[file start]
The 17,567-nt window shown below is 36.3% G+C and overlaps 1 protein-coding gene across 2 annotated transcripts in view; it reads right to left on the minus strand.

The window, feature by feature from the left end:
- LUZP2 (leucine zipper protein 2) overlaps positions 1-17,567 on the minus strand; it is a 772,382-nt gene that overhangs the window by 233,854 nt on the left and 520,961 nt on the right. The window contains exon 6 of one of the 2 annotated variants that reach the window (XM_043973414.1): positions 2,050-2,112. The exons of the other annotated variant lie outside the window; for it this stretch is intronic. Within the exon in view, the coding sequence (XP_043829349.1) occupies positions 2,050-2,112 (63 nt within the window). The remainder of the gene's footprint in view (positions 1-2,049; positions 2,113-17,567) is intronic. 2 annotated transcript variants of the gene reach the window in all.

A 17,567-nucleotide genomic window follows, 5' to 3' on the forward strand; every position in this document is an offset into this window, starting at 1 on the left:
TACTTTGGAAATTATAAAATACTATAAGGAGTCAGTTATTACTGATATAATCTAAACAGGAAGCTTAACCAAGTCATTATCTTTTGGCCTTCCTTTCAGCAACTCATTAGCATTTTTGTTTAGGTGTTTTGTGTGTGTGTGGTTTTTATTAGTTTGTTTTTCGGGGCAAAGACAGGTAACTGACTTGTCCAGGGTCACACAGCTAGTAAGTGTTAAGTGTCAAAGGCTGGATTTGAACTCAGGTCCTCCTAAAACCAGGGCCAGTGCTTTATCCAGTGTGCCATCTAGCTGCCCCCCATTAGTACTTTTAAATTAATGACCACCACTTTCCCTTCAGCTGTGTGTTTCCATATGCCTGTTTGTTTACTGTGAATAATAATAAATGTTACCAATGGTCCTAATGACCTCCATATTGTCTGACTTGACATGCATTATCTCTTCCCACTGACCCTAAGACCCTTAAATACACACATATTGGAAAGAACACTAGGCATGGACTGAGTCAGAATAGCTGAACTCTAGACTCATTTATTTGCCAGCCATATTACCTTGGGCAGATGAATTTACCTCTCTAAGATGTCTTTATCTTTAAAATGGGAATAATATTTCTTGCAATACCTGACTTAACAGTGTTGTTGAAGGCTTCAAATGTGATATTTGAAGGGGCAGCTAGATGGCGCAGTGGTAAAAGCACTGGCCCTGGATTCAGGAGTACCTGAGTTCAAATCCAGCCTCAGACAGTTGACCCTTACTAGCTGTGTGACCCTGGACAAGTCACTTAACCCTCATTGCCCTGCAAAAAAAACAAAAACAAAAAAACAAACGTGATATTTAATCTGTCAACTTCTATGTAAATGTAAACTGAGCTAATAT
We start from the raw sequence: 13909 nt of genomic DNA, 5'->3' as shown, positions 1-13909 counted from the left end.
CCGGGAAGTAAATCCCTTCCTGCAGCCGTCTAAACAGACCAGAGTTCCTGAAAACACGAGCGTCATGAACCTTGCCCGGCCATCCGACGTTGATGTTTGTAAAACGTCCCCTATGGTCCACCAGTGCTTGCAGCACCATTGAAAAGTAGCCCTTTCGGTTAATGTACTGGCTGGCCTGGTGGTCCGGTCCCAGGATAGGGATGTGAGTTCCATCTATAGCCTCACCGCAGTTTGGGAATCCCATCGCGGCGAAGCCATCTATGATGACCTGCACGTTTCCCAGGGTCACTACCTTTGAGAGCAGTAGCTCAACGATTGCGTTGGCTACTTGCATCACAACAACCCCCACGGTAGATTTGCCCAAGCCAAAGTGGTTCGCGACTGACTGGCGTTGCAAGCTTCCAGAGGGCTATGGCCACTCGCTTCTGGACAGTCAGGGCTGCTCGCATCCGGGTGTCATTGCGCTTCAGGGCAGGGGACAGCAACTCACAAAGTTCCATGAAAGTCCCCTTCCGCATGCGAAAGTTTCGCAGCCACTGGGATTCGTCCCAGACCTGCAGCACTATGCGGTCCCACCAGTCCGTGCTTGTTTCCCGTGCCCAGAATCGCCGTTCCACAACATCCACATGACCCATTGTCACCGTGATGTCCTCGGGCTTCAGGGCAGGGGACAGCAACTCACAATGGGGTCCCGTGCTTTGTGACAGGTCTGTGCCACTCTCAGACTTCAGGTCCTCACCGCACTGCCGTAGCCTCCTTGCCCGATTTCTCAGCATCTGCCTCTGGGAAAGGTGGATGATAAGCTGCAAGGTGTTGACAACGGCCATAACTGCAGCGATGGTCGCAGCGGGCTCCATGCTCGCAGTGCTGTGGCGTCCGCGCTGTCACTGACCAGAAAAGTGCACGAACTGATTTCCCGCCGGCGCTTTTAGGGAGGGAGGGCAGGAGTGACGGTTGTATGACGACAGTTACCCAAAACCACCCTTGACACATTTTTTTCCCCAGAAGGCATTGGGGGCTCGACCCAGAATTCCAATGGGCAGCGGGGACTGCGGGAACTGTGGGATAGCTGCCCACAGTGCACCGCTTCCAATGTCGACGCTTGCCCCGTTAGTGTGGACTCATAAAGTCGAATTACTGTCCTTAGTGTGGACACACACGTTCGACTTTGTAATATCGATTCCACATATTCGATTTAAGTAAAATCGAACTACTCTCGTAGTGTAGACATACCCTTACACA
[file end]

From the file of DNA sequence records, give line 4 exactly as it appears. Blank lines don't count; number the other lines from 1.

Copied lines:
A 17,567-nucleotide genomic window follows, 5' to 3' on the forward strand; every position in this document is an offset into this window, starting at 1 on the left: